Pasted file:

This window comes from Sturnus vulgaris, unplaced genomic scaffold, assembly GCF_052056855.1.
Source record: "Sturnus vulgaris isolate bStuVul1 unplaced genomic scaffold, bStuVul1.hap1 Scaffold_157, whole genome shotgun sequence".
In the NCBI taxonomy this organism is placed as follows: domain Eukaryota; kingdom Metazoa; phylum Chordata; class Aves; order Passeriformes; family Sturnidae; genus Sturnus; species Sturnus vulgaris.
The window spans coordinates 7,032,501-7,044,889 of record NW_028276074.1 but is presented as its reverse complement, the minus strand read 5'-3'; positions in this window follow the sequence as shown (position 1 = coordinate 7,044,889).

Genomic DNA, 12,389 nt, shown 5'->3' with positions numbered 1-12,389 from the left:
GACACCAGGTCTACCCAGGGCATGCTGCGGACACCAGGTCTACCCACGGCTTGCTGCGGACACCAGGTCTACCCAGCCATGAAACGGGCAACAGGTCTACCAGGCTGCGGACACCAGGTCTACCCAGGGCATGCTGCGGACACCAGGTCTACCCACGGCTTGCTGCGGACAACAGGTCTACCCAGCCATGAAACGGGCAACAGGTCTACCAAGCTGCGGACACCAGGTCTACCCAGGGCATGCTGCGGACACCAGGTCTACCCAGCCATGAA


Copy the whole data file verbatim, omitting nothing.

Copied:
This window comes from Sturnus vulgaris, unplaced genomic scaffold, assembly GCF_052056855.1.
Source record: "Sturnus vulgaris isolate bStuVul1 unplaced genomic scaffold, bStuVul1.hap1 Scaffold_157, whole genome shotgun sequence".
In the NCBI taxonomy this organism is placed as follows: domain Eukaryota; kingdom Metazoa; phylum Chordata; class Aves; order Passeriformes; family Sturnidae; genus Sturnus; species Sturnus vulgaris.
The window spans coordinates 7,032,501-7,044,889 of record NW_028276074.1 but is presented as its reverse complement, the minus strand read 5'-3'; positions in this window follow the sequence as shown (position 1 = coordinate 7,044,889).

Genomic DNA, 12,389 nt, shown 5'->3' with positions numbered 1-12,389 from the left:
GACACCAGGTCTACCCAGGGCATGCTGCGGACACCAGGTCTACCCACGGCTTGCTGCGGACACCAGGTCTACCCAGCCATGAAACGGGCAACAGGTCTACCAGGCTGCGGACACCAGGTCTACCCAGGGCATGCTGCGGACACCAGGTCTACCCACGGCTTGCTGCGGACAACAGGTCTACCCAGCCATGAAACGGGCAACAGGTCTACCAAGCTGCGGACACCAGGTCTACCCAGGGCATGCTGCGGACACCAGGTCTACCCAGCCATGAA